Karl Marx, one of the most influential philosophers of all time, one year before the new millennium, in 1999, is brought back to the world stage by professor and peace activist Howard Zinn. Mono drama Marx in Soho brings the famous philosopher to planet Earth for one whole hour when the audiences have an opportunity to see him as an unemployed citizen, a persecuted intellectual, contemporary with Bakunin and Heine, strongly supportive of the Paris Commune, but also a family man fighting for a world that is more just. In a comic and exciting way Vladica Milosavljević, in the role of Karl Marx, asks some very important questions and talks about topics such as poverty, equality, compassion and solidarity in this day and age.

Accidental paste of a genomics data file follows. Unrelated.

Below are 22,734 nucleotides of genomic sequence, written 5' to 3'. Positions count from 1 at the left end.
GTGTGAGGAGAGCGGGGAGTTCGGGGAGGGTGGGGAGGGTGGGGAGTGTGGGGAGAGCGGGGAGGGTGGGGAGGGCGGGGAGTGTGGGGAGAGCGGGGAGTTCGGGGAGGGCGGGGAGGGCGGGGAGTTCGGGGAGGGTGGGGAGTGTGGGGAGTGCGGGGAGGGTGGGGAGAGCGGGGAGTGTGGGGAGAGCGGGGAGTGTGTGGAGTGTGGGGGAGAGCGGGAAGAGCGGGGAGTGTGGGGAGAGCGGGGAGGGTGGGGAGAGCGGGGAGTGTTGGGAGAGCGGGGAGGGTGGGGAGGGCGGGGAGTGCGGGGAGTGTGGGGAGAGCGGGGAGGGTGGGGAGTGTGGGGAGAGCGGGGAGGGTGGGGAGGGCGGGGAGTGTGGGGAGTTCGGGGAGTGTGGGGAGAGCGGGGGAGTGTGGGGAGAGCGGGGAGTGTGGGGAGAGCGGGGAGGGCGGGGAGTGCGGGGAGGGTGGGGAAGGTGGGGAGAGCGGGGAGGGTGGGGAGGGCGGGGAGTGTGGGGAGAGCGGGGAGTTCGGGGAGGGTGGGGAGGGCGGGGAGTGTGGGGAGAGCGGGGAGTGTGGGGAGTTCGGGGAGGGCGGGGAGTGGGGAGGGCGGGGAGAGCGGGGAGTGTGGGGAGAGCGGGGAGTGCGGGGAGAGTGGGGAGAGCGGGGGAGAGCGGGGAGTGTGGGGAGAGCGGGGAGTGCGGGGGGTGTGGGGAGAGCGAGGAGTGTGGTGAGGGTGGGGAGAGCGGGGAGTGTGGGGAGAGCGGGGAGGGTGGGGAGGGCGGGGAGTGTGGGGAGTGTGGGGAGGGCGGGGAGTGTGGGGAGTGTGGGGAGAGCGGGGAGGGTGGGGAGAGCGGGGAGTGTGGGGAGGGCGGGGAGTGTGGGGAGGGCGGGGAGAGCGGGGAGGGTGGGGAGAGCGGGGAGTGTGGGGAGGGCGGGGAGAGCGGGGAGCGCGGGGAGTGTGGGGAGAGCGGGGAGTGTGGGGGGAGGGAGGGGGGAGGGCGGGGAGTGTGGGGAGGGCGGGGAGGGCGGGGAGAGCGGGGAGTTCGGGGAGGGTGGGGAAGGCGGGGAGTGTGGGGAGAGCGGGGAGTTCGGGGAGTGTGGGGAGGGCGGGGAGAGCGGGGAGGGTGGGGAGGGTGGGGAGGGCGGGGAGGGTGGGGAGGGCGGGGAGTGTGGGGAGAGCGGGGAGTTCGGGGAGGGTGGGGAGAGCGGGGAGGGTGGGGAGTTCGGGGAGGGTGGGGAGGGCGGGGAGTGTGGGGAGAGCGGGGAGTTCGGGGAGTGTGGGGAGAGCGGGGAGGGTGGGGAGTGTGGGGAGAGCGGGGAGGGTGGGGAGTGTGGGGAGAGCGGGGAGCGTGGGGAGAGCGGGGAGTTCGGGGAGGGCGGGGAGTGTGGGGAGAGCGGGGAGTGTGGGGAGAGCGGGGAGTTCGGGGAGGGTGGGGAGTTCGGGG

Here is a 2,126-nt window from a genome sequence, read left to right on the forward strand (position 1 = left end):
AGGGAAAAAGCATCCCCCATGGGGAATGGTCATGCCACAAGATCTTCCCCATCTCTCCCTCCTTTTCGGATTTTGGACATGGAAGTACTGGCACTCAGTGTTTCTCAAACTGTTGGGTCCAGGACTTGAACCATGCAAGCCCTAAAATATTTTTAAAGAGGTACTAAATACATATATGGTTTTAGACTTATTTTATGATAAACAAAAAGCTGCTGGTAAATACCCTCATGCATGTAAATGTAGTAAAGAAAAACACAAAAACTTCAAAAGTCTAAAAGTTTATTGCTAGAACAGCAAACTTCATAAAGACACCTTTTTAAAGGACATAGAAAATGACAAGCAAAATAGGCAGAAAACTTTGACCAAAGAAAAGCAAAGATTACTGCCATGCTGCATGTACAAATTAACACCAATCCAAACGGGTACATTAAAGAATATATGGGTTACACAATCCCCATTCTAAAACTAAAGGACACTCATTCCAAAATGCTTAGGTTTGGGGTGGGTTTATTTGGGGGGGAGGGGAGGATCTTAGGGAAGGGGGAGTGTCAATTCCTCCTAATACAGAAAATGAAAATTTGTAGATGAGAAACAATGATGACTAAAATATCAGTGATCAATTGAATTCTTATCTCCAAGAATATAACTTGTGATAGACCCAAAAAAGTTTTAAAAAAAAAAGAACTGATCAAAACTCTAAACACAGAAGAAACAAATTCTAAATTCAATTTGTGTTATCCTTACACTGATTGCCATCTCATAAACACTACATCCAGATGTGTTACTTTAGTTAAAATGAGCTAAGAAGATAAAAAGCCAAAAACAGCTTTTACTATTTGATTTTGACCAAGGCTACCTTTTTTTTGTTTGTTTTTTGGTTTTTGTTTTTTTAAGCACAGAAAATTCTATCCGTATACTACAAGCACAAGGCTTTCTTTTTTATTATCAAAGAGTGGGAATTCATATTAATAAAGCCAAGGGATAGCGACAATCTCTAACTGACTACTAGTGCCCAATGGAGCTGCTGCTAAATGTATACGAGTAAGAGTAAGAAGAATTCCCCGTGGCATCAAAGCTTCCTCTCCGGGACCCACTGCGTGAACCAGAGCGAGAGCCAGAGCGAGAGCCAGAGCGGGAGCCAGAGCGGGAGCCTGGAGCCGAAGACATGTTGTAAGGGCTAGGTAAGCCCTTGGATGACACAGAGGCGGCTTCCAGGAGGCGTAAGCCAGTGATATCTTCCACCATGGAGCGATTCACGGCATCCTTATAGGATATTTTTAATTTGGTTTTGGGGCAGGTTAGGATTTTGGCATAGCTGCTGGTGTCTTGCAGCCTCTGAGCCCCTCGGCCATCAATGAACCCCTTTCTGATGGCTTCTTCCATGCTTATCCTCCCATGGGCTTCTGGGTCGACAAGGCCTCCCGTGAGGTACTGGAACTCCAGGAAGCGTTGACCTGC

Vladica Milosavljević is capable of such transformations, she is both Marx and Bakunin, the founder of collectivist anarchism, but also Marx’s wife and his daughter, a narrow-minded clerk, man and woman, but also someone who lives in the times of the Paris Commune in 1871. All that we observe quite naturally, with our belief firmly suspended. Ilić made a very clever move by choosing a text which, besides erudition also possesses humour. On a stage that is small but sufficiently large for this story, and with the help of effective and minimalist set design by Vojislav Klačar, the director managed to achieve two most important things – to communicate through the text not in a picket fence manner but in a more humane and entertaining way and help Vladica Milosavljević tap into all her wells of creativity, energy and playfulness. And managing to direct a production and hide all the cuts and interventions is no mean feat. (…) Marx, as portrayed by Milosavljević and Ilić (…) with his smooth cheeks of a child, is shown in his human form, with all his qualities and shortcomings.